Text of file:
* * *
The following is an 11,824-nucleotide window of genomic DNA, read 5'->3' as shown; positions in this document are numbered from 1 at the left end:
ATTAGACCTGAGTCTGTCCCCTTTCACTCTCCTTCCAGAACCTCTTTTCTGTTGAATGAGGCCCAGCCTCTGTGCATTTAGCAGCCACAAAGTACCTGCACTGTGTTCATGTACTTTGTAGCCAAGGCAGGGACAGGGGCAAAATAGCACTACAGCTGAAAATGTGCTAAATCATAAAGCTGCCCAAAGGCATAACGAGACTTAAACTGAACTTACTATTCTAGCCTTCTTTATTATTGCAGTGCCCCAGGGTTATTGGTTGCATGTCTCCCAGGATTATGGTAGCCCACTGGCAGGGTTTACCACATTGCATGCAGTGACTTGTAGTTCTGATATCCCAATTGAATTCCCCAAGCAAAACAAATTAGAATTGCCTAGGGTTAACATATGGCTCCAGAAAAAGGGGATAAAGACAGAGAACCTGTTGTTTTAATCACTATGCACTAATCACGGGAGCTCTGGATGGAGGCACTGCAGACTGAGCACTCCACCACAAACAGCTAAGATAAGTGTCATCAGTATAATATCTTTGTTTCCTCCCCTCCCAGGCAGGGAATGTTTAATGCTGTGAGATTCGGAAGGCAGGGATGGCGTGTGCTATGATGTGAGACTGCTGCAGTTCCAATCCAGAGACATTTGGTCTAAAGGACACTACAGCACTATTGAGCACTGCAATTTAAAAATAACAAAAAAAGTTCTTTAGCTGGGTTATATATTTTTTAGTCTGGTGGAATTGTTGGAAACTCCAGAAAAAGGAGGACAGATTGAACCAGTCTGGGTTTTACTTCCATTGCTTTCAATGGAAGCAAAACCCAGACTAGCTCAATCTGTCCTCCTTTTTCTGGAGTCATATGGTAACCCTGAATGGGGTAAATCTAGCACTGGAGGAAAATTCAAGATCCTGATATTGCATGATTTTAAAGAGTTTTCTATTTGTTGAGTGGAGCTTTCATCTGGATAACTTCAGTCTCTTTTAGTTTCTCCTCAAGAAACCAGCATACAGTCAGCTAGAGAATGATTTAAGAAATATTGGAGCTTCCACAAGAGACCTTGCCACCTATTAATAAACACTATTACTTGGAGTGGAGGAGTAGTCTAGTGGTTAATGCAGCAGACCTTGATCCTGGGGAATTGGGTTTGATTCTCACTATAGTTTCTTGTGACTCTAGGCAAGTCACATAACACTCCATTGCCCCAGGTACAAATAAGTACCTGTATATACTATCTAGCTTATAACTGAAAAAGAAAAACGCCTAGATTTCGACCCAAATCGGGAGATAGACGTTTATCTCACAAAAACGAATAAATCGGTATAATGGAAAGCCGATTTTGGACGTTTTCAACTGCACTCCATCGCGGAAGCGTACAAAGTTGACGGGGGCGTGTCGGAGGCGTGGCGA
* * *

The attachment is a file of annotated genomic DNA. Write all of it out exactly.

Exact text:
The following is an 11,824-nucleotide window of genomic DNA, read 5'->3' as shown; positions in this document are numbered from 1 at the left end:
ATTAGACCTGAGTCTGTCCCCTTTCACTCTCCTTCCAGAACCTCTTTTCTGTTGAATGAGGCCCAGCCTCTGTGCATTTAGCAGCCACAAAGTACCTGCACTGTGTTCATGTACTTTGTAGCCAAGGCAGGGACAGGGGCAAAATAGCACTACAGCTGAAAATGTGCTAAATCATAAAGCTGCCCAAAGGCATAACGAGACTTAAACTGAACTTACTATTCTAGCCTTCTTTATTATTGCAGTGCCCCAGGGTTATTGGTTGCATGTCTCCCAGGATTATGGTAGCCCACTGGCAGGGTTTACCACATTGCATGCAGTGACTTGTAGTTCTGATATCCCAATTGAATTCCCCAAGCAAAACAAATTAGAATTGCCTAGGGTTAACATATGGCTCCAGAAAAAGGGGATAAAGACAGAGAACCTGTTGTTTTAATCACTATGCACTAATCACGGGAGCTCTGGATGGAGGCACTGCAGACTGAGCACTCCACCACAAACAGCTAAGATAAGTGTCATCAGTATAATATCTTTGTTTCCTCCCCTCCCAGGCAGGGAATGTTTAATGCTGTGAGATTCGGAAGGCAGGGATGGCGTGTGCTATGATGTGAGACTGCTGCAGTTCCAATCCAGAGACATTTGGTCTAAAGGACACTACAGCACTATTGAGCACTGCAATTTAAAAATAACAAAAAAAGTTCTTTAGCTGGGTTATATATTTTTTAGTCTGGTGGAATTGTTGGAAACTCCAGAAAAAGGAGGACAGATTGAACCAGTCTGGGTTTTACTTCCATTGCTTTCAATGGAAGCAAAACCCAGACTAGCTCAATCTGTCCTCCTTTTTCTGGAGTCATATGGTAACCCTGAATGGGGTAAATCTAGCACTGGAGGAAAATTCAAGATCCTGATATTGCATGATTTTAAAGAGTTTTCTATTTGTTGAGTGGAGCTTTCATCTGGATAACTTCAGTCTCTTTTAGTTTCTCCTCAAGAAACCAGCATACAGTCAGCTAGAGAATGATTTAAGAAATATTGGAGCTTCCACAAGAGACCTTGCCACCTATTAATAAACACTATTACTTGGAGTGGAGGAGTAGTCTAGTGGTTAATGCAGCAGACCTTGATCCTGGGGAATTGGGTTTGATTCTCACTATAGTTTCTTGTGACTCTAGGCAAGTCACATAACACTCCATTGCCCCAGGTACAAATAAGTACCTGTATATACTATCTAGCTTATAACTGAAAAAGAAAAACGCCTAGATTTCGACCCAAATCGGGAGATAGACGTTTATCTCACAAAAACGAATAAATCGGTATAATGGAAAGCCGATTTTGGACGTTTTCAACTGCACTCCATCGCGGAAGCGTACAAAGTTGACGGGGGCGTGTCGGAGGCGTGGCGA